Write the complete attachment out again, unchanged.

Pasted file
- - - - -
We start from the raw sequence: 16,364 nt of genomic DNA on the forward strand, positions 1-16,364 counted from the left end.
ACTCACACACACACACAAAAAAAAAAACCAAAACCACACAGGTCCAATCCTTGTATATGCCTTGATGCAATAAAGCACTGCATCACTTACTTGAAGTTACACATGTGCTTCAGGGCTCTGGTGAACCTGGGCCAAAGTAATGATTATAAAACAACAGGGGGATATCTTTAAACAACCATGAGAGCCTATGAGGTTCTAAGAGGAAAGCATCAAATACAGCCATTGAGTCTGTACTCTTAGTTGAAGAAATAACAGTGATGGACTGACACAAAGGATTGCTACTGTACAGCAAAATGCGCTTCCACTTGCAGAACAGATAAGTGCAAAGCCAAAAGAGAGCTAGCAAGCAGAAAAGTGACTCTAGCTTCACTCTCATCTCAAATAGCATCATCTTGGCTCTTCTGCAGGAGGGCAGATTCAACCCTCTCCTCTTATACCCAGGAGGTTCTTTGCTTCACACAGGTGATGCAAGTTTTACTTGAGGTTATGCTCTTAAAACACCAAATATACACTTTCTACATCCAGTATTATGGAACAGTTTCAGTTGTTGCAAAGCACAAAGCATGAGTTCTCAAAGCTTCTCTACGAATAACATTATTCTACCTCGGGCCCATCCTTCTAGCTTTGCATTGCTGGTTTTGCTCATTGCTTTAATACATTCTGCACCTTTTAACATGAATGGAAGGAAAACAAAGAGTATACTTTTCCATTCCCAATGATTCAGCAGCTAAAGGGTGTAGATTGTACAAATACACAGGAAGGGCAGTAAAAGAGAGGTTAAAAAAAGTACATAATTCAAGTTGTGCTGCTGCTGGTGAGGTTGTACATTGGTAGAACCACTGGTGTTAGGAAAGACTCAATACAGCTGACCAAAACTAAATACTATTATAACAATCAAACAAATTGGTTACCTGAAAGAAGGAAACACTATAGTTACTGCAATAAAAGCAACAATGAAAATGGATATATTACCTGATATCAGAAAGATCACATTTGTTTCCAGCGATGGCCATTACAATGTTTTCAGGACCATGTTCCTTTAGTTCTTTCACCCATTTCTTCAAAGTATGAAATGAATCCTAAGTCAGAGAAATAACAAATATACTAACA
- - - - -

We start from the raw sequence: 16,364 nt of genomic DNA on the forward strand, positions 1-16,364 counted from the left end.
ACTCACACACACACACAAAAAAAAAAACCAAAACCACACAGGTCCAATCCTTGTATATGCCTTGATGCAATAAAGCACTGCATCACTTACTTGAAGTTACACATGTGCTTCAGGGCTCTGGTGAACCTGGGCCAAAGTAATGATTATAAAACAACAGGGGGATATCTTTAAACAACCATGAGAGCCTATGAGGTTCTAAGAGGAAAGCATCAAATACAGCCATTGAGTCTGTACTCTTAGTTGAAGAAATAACAGTGATGGACTGACACAAAGGATTGCTACTGTACAGCAAAATGCGCTTCCACTTGCAGAACAGATAAGTGCAAAGCCAAAAGAGAGCTAGCAAGCAGAAAAGTGACTCTAGCTTCACTCTCATCTCAAATAGCATCATCTTGGCTCTTCTGCAGGAGGGCAGATTCAACCCTCTCCTCTTATACCCAGGAGGTTCTTTGCTTCACACAGGTGATGCAAGTTTTACTTGAGGTTATGCTCTTAAAACACCAAATATACACTTTCTACATCCAGTATTATGGAACAGTTTCAGTTGTTGCAAAGCACAAAGCATGAGTTCTCAAAGCTTCTCTACGAATAACATTATTCTACCTCGGGCCCATCCTTCTAGCTTTGCATTGCTGGTTTTGCTCATTGCTTTAATACATTCTGCACCTTTTAACATGAATGGAAGGAAAACAAAGAGTATACTTTTCCATTCCCAATGATTCAGCAGCTAAAGGGTGTAGATTGTACAAATACACAGGAAGGGCAGTAAAAGAGAGGTTAAAAAAAGTACATAATTCAAGTTGTGCTGCTGCTGGTGAGGTTGTACATTGGTAGAACCACTGGTGTTAGGAAAGACTCAATACAGCTGACCAAAACTAAATACTATTATAACAATCAAACAAATTGGTTACCTGAAAGAAGGAAACACTATAGTTACTGCAATAAAAGCAACAATGAAAATGGATATATTACCTGATATCAGAAAGATCACATTTGTTTCCAGCGATGGCCATTACAATGTTTTCAGGACCATGTTCCTTTAGTTCTTTCACCCATTTCTTCAAAGTATGAAATGAATCCTAAGTCAGAGAAATAACAAATATACTAACA